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Kruk to replace Francona in ESPN Sunday booth

Kruk to replace Francona in ESPN Sunday booth

NASHVILLE, Tenn. (AP) John Kruk is following Bobby Valentine and Terry Francona into ESPN's Sunday night baseball booth.

Is he going to emulate them and wind up managing a major league team in 2014?

``I think that is why they are putting me in the booth,'' Kruk said before adding: ``Ain't no chance of that happening.''

A member of ESPN's studio team since 2004, the three-time All-Star was announced Monday as the new partner of Dan Shulman and Orel Hershiser, giving ESPN a different trio for the third straight season after 21 consecutive years with Jon Miller and Joe Morgan. Buster Olney remains as the crew's reporter.

Shulman and Hershiser were in the Sunday night booth in 2011 along with Valentine, who left to become manager of the Red Sox and was replaced by Francona, Boston's manager from 2004-11. Francona departed ESPN in October to become Cleveland's manager.

Kruk has been working in the Bristol, Conn., studio about eight days a month and has filled in on game coverage. He expects his studio work to be roughly cut in half next season when he shifts to Sunday nights, ESPN's top baseball event because it has an exclusive window.

He never wanted to be a game analyst.

``I was always uncomfortable when former players came into your clubhouse, and I don't know why I felt that way,'' Kruk said.

He began to change his mind about game work when he accompanied Valentine on ESPN's bus tour of spring training sites.

``I got more carte blanche at ballparks than some of the other guys,'' he said Sunday. ``I was in the training room, talking to players. Bobby Valentine took me to some parts I wasn't supposed to be in. Wish he'd told me when I had to get out.''

Kruk then realized ``you get more information when you're there than just sitting in the studio.''

He hit .300 and had exactly 100 home runs during a big league career from 1986-95 with San Diego, Philadelphia and the Chicago White Sox. His most famous moment occurred during the 1993 All-Star game at Baltimore, when Randy Johnson's first pitch to him was a fastball that sailed way over Kruk's head.

Kruk pounded his heart in jest, flinched at a strike down the middle, flailed at two curveballs and then bowed to Johnson.

Part of the reason for his newfound comfort in the booth is that very few players remain from his time on the field.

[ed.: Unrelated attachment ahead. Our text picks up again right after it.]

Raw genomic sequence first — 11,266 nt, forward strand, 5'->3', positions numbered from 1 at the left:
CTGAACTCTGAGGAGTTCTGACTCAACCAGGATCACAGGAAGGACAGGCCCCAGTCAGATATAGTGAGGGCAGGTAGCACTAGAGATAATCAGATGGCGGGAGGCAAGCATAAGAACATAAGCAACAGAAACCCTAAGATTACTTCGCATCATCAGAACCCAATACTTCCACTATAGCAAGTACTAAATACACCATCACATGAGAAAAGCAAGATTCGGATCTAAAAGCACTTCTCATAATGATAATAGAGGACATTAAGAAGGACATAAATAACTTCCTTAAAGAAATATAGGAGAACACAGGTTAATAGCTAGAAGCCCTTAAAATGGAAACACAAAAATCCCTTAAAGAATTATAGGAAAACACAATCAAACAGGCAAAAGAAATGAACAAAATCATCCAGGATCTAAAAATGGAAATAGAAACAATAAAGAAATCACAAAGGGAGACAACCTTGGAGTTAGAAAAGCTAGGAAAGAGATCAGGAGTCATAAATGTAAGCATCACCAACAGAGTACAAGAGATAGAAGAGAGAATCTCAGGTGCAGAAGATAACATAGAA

``Unless Jamie Moyer comes back,'' Kruk said, laughing.

Actually, there are a few others, including Derek Jeter, Andy Pettitte and Mariano Rivera.

Kruk thought he may have been part of Rivera's first game for the Yankees. Actually, it was the fifth appearance for Rivera, a Fourth of July game when he pitched shutout ball for the first time - eight scoreless innings. Kruk took a called third strike and walked twice in Chicago's 4-1 loss.

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Trotz's future in Washington remains unsettled on eve Stanley Cup Final

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USA TODAY Sports

Trotz's future in Washington remains unsettled on eve Stanley Cup Final

Caps Coach Barry Trotz doesn’t have a contract beyond the Stanley Cup Final, and any potential talks about an extension will wait until the trophy is awarded, GM Brian MacLellan said Friday.

“No,” MacLellan said, asked if a decision on Trotz’s future had been made. “We’re going to address everything after the playoffs are over.”

Trotz’s four-year contract expires at season’s end.

It’s rare for a head coach to enter a season while in the final year of his deal. But that’s how the Caps decided to handle Trotz’s situation last offseason after another strong regular season performance ended with yet another second round playoff exit at the hands of the Penguins.

It was a suboptimal situation for Trotz, a 55-year-old who ranks fifth all-time in regular season victories but, until this year, had never led any team beyond the conference semifinals.